In the classic experiments of this research tradition, B. F. Skinner used hungry pigeons placed in what is now universally known as the Skinner box, an apparatus in which, to get hits of food, the animal has to learn to peek at a plastic disc, which then automatically releases a bit of grain into a trough. The animal's disc-pecking behavior is shaped by "reinforcing" with food first its mere proximity to the disc, then a little later, proximity plus raising its head toward the disc, and finally only actual pokes with its beak at the disc itself. Again, the animal's behavior is assumed to he totally determined by the environmental conditions in its internal environment, the pigeon is hungry; in the external environment, the experimenter has set certain conditions which the pigeon must meet with its behavior in order to eat-and eventually, it does. The situation can be complicated by requiring the pigeon to peck not once, but perhaps ten times for
Can the researcher assume that all behavior is determined, and proceed to establish universal laws about the causes of any and all behavior, including such things as moral actions, aesthetic preferences, and religious activity?
every piece of grain, in which case it will peck harder and faster to reach the
imposed quota. Or we might reinforce the pigeon with grain on an
-after random, unpatterned numbers of peeks, in which ease the animal
his pecking behavior indefinitely, even after the grain-reward has
withdrawn. We can also build in what are known as "secondary
if the pigeon's pecking yields grain only when a red light is on in the Skinner
box, the animal will learn to work to get the red light (the
to turn on so that he can then peck successfully for food.
Early research in both respondent and operant conditioning was conducted entirely on animals. But it was not long before laboratory experiments were being conducted which seemed to show similar conditioning propensities in human beings.
As an example of respondent conditioning in human beings, a puff of air to the eyeball reflexly causes a person to blink; if the puff of air is preceded often enough by, say, a hell or a flash of light, eventually the "conditioned stimulus" of bell or light will be enough, by itself, to elicit the eye-blink response. In a more practical example, a toddler touching a hot stove will very quickly and very reflexly withdraw his hand. Thereafter, the mere sight of the stove (previously neutral, or even attractive to the child) will act as a "conditioned stimulus" to produce a "stay-away response."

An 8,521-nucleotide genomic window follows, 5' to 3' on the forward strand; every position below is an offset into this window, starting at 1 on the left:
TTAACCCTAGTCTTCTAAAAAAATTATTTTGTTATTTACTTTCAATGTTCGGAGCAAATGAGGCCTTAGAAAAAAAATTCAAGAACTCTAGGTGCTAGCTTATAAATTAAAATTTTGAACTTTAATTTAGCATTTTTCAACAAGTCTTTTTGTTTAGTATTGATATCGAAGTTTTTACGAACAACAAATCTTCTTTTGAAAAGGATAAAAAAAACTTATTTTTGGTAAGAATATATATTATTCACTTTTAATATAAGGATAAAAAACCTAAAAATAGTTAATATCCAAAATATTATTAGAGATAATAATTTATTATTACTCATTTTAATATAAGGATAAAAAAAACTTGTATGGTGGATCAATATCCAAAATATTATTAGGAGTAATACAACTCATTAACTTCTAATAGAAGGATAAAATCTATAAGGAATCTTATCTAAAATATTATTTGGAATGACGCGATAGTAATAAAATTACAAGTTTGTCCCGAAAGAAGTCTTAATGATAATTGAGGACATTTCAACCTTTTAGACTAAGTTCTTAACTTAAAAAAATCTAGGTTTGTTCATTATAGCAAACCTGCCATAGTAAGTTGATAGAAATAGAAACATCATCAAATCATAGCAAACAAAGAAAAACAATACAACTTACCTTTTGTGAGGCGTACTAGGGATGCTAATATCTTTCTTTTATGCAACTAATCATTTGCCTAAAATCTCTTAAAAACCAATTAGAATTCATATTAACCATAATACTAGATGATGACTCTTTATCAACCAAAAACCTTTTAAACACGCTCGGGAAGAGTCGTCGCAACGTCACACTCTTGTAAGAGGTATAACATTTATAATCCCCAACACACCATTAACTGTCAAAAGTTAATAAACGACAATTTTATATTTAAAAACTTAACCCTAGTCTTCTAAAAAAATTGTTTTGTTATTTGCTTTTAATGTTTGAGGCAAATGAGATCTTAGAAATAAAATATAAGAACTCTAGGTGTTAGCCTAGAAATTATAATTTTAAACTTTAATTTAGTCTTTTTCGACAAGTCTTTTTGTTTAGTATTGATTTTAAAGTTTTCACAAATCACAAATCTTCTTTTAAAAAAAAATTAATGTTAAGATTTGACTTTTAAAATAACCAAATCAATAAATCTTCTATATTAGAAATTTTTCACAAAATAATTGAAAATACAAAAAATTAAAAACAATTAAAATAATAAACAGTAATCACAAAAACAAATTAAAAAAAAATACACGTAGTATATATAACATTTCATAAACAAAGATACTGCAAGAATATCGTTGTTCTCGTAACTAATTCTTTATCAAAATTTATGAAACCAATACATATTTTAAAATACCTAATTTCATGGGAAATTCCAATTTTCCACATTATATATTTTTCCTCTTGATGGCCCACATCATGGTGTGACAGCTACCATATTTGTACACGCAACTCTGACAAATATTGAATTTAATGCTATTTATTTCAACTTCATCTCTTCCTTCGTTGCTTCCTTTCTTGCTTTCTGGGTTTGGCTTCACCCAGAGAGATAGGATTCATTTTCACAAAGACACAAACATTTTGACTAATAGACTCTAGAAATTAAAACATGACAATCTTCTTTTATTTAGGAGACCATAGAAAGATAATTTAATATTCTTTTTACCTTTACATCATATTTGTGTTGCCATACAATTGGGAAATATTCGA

Operant conditioning could also be reliably demonstrated in human beings. For instance, a child before a set of colored buttons in the laboratory may be required to learn that pushing the "blue button" will yield him the "reward", or "positive reinforcement" of a marble. Although the child may start out playing with all the buttons in a more or less random fashion, once he has discovered that "pushing the blue button" yields a marble, he is more apt to focus his buttonpushing "responses" on the particular "stimulus" of the blue button to the exclusion of the others. Or, in a more everyday example, the child learning to talk will make all kinds of unstructured babbling sounds-but gradually, as his parents use praise and encouragement to "positively reinforce" those sounds which approximate real words, the child begins to use such real-word approximations more and more to the exclusion of nonword babblings.
In all of this, the question again naturally arises: is the animal or person in a respondent or operant conditioning situation a totally passive organism, simply reacting to the conditions set up by the experimenter, unable to "think about," or "choose" his responses? Is lie reacting as passively and thoughtlessly to externally
imposed, present conditions as two chemicals react to the manipulations of the chemist? And if he is, can the researcher then assume that all behavior-both human and non-human-is so determined, and proceed to establish, through further experimental research, universal "laws" about the causes of any and all behavior, including such things as moral actions, aesthetic preferences, and religious activity?